Blame Bad Behavior on Bacteria
April 25, 2018
You may take this as good news or bad news, but to a degree, your toddler’s behavior might be out of your hands.
That’s the word from a new study out of Ohio State University. Researchers found that the abundance and diversity of certain bacteria in the gastrointestinal tracts of kids between 18 and 27 months seems to impact behavior. The most social, curious, positive and impulsive toddlers had the most genetically diverse gut bacteria.
The real question: How did researchers get a peek at this gut bacteria? You guessed it; they collected stool samples from 77 girls and boys. Meanwhile, parents were asked to assess their kids’ behavior using a questionnaire evaluating 18 different traits.
The correlation between gut bacteria and behavior exists even after controlling for factors like method of childbirth, diet and breastfeeding — three factors that influence which microbes are found in an infant’s gut. Interestingly, that correlation was strongest in boys.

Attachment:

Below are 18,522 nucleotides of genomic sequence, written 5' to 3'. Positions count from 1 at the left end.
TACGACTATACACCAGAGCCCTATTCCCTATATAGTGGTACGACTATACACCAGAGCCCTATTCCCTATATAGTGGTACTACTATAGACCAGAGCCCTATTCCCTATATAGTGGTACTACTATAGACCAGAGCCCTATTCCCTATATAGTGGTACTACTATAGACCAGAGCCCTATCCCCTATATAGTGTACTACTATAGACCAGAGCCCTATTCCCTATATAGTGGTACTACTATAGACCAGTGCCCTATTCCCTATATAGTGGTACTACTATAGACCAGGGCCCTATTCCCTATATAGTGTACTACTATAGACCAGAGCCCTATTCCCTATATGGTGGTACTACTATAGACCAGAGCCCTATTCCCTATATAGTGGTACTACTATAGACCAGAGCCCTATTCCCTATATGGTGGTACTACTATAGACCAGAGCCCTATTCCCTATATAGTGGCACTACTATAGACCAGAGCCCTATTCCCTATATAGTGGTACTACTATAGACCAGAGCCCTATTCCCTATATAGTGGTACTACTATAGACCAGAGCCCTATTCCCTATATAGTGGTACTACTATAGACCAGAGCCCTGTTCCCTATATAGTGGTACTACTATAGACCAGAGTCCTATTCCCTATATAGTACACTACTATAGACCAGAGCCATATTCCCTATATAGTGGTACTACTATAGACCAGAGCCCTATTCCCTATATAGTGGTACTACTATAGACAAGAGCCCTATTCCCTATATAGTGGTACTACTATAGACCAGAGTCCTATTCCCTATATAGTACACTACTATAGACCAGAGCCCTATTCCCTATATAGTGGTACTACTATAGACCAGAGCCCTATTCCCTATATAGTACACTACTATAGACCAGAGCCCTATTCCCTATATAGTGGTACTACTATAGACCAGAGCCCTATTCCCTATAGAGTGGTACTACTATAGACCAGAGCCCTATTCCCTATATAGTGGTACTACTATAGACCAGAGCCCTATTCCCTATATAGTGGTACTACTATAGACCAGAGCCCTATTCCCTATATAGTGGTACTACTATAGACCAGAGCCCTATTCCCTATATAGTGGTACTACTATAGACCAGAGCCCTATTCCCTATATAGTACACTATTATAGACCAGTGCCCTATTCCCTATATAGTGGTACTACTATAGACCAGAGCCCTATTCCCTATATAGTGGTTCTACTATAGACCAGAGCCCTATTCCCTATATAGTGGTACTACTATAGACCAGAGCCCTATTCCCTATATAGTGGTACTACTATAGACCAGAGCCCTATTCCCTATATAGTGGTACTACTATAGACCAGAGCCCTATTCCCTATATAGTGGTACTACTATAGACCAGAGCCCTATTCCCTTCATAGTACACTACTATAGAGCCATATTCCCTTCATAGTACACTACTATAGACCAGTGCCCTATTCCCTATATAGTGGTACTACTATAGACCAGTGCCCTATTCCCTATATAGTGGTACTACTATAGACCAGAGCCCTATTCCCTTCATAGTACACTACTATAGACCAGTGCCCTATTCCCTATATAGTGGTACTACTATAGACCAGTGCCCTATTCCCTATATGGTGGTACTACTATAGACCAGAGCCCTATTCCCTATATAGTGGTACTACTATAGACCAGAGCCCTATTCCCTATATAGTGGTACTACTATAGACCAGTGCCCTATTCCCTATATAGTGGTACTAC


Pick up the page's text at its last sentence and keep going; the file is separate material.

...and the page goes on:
“There is definitely communication between bacteria in the gut and the brain, but we don’t know which one starts the conversation,” says study co-author, microbiologist Michael Bailey, PhD. “Maybe kids who are more outgoing have fewer stress hormones impacting their gut than shy kids. Or maybe the bacteria are helping mitigate the production of stress hormones when the child encounters something new. It could be a combination of both.”
One thing is for sure; the purpose of this study wasn’t to correct behavior, but to determine where and how illnesses like asthma, allergies and obesity start.
If you’re not thrilled with your toddler’s behavior, don’t start changing their diet to alter their gut bacteria just yet. Scientists still don’t have a clear picture of what a healthy combination of microbes looks like, and can’t definitively say what influences it.